Once everyone has agreed on a single design the Schematic Design Phase starts. From that point on the time each project takes will vary significantly. Some projects can go from here to contractor bidding in 6 weeks. Others can take 6 months. Larger and more complicated projects will take longer; the longest we’ve seen so far is 12 months.

Planning Approval 
At some point along the way, we’ll tell you if your project requires a separate Planning Department review. If so, that review can add anywhere from a couple months to 6 months to the schedule of a normal project. In some areas (like San Francisco) neighbor complaints during the Planning Review process can cause serious delays. This hasn’t happened to any of our clients yet; hopefully this will not happen to you!

Building Approval 
Once the Planning Department approves the project, the Building Department needs a chance to review everything. They usually distribute your plan sets to Public Works, the Fire Department, and the County Assessor. Depending on the project and the jurisdiction, your building approval can be as quick as over-the-counter (instant approval) or as lengthy as 4-6 weeks for the first round of comments. Typically there are comments, although Klopf Architecture has gotten several addition / remodel projects through recently with no architectural comments. Each member of the team (usually the structural engineer and the architect) will respond to their comments quickly and re-submit to the Building Department for what is hopefully the final review. This could add another 2 weeks to your schedule.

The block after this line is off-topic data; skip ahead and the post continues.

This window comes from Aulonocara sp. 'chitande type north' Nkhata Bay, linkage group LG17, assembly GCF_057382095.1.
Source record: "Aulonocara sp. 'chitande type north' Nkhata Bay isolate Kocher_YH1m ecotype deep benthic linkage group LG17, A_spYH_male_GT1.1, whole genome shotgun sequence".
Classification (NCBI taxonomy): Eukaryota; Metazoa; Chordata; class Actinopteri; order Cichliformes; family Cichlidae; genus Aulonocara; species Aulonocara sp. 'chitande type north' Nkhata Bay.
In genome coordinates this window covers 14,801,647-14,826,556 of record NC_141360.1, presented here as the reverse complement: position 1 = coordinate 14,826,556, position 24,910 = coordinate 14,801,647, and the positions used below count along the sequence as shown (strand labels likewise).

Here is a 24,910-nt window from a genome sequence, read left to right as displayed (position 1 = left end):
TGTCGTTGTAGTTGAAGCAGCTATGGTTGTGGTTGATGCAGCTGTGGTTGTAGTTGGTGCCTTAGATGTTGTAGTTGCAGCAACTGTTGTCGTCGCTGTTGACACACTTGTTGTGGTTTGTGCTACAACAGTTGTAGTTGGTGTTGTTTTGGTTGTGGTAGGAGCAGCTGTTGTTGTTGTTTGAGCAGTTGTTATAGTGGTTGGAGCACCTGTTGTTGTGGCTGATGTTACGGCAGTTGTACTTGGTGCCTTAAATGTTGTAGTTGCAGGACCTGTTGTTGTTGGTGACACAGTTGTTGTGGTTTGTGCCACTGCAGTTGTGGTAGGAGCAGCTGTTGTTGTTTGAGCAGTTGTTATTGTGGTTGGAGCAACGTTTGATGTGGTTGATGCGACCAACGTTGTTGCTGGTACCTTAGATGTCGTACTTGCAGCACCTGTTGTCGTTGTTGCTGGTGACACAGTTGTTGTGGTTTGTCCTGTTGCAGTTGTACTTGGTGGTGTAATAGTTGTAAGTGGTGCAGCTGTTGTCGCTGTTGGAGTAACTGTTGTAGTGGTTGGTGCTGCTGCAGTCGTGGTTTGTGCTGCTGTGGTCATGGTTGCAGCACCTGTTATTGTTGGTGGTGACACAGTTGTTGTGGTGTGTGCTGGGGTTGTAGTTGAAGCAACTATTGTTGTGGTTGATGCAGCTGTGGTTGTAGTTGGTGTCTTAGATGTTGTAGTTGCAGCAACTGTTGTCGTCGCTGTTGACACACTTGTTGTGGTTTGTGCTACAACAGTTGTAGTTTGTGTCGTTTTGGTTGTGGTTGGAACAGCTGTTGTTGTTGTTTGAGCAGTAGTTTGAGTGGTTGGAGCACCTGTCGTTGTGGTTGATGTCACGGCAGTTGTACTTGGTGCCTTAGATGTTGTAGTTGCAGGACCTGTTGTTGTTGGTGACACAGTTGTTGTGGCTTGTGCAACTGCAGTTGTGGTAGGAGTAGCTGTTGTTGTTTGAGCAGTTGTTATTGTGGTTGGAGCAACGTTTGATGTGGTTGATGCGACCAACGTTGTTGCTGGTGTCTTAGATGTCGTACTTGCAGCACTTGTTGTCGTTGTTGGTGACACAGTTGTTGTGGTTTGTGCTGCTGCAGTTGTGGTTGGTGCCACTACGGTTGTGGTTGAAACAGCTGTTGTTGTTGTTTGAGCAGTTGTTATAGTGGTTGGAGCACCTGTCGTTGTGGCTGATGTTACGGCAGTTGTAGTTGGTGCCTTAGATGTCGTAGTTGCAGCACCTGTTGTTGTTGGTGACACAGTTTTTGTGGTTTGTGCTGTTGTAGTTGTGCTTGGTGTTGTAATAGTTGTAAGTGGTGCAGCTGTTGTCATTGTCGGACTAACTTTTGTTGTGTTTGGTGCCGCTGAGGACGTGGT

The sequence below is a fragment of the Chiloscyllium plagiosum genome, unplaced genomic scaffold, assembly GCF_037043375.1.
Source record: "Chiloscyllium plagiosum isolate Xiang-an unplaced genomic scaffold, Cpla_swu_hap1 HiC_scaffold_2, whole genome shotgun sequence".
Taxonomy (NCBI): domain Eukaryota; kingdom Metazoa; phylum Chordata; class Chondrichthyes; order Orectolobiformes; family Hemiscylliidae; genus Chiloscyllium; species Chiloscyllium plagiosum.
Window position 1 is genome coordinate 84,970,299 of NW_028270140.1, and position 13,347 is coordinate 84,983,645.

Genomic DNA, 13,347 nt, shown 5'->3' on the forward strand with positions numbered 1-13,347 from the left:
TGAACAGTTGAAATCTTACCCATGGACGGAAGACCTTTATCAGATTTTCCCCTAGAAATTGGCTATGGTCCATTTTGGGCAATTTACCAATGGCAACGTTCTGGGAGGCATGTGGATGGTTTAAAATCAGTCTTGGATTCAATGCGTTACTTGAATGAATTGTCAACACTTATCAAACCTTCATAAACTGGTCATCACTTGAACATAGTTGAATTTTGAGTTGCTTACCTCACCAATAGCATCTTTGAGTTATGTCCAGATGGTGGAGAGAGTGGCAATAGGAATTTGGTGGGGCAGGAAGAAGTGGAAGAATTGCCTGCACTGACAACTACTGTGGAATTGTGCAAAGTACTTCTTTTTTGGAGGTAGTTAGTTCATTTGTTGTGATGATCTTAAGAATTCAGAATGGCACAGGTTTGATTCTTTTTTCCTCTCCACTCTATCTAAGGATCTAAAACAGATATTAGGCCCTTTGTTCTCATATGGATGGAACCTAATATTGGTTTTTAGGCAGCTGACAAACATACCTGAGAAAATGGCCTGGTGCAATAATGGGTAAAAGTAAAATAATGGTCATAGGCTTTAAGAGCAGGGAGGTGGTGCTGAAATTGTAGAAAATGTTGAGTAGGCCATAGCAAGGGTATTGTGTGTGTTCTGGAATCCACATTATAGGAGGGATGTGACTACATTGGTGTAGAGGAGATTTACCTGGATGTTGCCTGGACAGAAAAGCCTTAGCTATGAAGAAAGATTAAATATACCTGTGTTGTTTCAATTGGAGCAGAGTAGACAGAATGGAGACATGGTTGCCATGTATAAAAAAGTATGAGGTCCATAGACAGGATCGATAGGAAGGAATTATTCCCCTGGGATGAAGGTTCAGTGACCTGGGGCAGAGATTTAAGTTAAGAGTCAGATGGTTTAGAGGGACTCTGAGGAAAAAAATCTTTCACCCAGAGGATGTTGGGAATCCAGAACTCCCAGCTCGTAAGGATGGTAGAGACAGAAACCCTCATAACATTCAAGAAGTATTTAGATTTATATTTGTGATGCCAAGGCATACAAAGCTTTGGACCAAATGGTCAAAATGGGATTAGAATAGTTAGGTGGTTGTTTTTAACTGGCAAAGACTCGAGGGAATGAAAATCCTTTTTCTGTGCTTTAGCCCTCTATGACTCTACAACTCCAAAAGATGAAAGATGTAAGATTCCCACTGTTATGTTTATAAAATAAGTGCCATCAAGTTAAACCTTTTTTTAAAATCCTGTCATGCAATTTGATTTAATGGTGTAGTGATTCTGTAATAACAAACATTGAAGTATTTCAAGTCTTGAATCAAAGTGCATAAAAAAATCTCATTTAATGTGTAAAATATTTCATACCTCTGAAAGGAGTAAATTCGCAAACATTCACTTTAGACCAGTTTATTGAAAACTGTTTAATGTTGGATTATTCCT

Entering into a Construction Contract 
Once the drawings are at the appropriate level of completeness for your project, contractors will need anywhere from 3-4 weeks to create accurate fixed-price bids, or maybe a bit longer for a complex new house project. This is true whether you’re competitively bidding the project or just asking one contractor to bid. You’ll probably spend another couple of weeks agreeing on a contract and signing it. This can be done along-side of project design and documentation if you enter into a negotiated situation with a contractor instead of bidding the project competitively once drawings and specifications are complete.

Actual Construction 
Construction time varies significantly depending on the project. A kitchen replacement could be done in 3-6 weeks, and an addition / remodel of a Mid-Century Modern home could take 3-6 months (or longer if the project is extensive). The Manzanita House took about 9 months to build; the Cupertino Net-Zero Energy Modern House took about 17 months.

What Else Can Make a Project Take Longer? 

That is covered in the risks of construction section.